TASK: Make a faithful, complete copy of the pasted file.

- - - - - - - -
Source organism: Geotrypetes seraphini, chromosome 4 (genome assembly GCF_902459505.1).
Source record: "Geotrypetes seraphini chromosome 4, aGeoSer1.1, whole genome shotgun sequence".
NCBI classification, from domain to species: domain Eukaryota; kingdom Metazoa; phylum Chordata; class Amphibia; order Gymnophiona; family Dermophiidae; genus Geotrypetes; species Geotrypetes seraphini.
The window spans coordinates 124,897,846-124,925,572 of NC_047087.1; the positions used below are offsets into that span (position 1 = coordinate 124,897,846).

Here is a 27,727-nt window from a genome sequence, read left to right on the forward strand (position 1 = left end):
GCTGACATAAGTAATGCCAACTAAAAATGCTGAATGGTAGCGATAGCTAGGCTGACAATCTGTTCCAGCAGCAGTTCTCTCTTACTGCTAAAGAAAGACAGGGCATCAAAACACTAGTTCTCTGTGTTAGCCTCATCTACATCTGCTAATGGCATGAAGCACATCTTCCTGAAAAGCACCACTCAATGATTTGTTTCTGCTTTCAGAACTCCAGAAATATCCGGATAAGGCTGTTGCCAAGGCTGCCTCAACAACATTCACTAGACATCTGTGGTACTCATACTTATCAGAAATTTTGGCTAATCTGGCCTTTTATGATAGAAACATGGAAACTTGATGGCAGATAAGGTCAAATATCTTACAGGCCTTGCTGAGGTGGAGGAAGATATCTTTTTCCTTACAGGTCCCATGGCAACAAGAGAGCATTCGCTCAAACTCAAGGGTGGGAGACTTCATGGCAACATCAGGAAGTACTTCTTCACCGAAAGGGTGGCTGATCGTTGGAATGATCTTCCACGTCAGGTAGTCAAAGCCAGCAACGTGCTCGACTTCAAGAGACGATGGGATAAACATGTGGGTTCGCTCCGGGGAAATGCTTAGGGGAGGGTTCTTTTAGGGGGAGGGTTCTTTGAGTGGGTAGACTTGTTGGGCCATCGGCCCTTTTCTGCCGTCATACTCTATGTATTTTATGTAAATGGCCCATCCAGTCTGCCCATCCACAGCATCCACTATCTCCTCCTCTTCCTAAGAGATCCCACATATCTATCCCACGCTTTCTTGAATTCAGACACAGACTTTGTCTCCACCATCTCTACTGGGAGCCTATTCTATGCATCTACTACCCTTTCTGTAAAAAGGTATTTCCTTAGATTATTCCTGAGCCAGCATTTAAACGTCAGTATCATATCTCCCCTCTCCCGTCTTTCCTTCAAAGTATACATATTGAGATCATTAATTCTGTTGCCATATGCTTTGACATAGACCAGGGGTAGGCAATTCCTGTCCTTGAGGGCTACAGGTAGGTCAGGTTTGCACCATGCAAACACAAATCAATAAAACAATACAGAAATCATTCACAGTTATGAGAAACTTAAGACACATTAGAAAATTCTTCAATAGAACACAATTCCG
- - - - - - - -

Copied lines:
Source organism: Geotrypetes seraphini, chromosome 4 (genome assembly GCF_902459505.1).
Source record: "Geotrypetes seraphini chromosome 4, aGeoSer1.1, whole genome shotgun sequence".
NCBI classification, from domain to species: domain Eukaryota; kingdom Metazoa; phylum Chordata; class Amphibia; order Gymnophiona; family Dermophiidae; genus Geotrypetes; species Geotrypetes seraphini.
The window spans coordinates 124,897,846-124,925,572 of NC_047087.1; the positions used below are offsets into that span (position 1 = coordinate 124,897,846).

Here is a 27,727-nt window from a genome sequence, read left to right on the forward strand (position 1 = left end):
GCTGACATAAGTAATGCCAACTAAAAATGCTGAATGGTAGCGATAGCTAGGCTGACAATCTGTTCCAGCAGCAGTTCTCTCTTACTGCTAAAGAAAGACAGGGCATCAAAACACTAGTTCTCTGTGTTAGCCTCATCTACATCTGCTAATGGCATGAAGCACATCTTCCTGAAAAGCACCACTCAATGATTTGTTTCTGCTTTCAGAACTCCAGAAATATCCGGATAAGGCTGTTGCCAAGGCTGCCTCAACAACATTCACTAGACATCTGTGGTACTCATACTTATCAGAAATTTTGGCTAATCTGGCCTTTTATGATAGAAACATGGAAACTTGATGGCAGATAAGGTCAAATATCTTACAGGCCTTGCTGAGGTGGAGGAAGATATCTTTTTCCTTACAGGTCCCATGGCAACAAGAGAGCATTCGCTCAAACTCAAGGGTGGGAGACTTCATGGCAACATCAGGAAGTACTTCTTCACCGAAAGGGTGGCTGATCGTTGGAATGATCTTCCACGTCAGGTAGTCAAAGCCAGCAACGTGCTCGACTTCAAGAGACGATGGGATAAACATGTGGGTTCGCTCCGGGGAAATGCTTAGGGGAGGGTTCTTTTAGGGGGAGGGTTCTTTGAGTGGGTAGACTTGTTGGGCCATCGGCCCTTTTCTGCCGTCATACTCTATGTATTTTATGTAAATGGCCCATCCAGTCTGCCCATCCACAGCATCCACTATCTCCTCCTCTTCCTAAGAGATCCCACATATCTATCCCACGCTTTCTTGAATTCAGACACAGACTTTGTCTCCACCATCTCTACTGGGAGCCTATTCTATGCATCTACTACCCTTTCTGTAAAAAGGTATTTCCTTAGATTATTCCTGAGCCAGCATTTAAACGTCAGTATCATATCTCCCCTCTCCCGTCTTTCCTTCAAAGTATACATATTGAGATCATTAATTCTGTTGCCATATGCTTTGACATAGACCAGGGGTAGGCAATTCCTGTCCTTGAGGGCTACAGGTAGGTCAGGTTTGCACCATGCAAACACAAATCAATAAAACAATACAGAAATCATTCACAGTTATGAGAAACTTAAGACACATTAGAAAATTCTTCAATAGAACACAATTCCG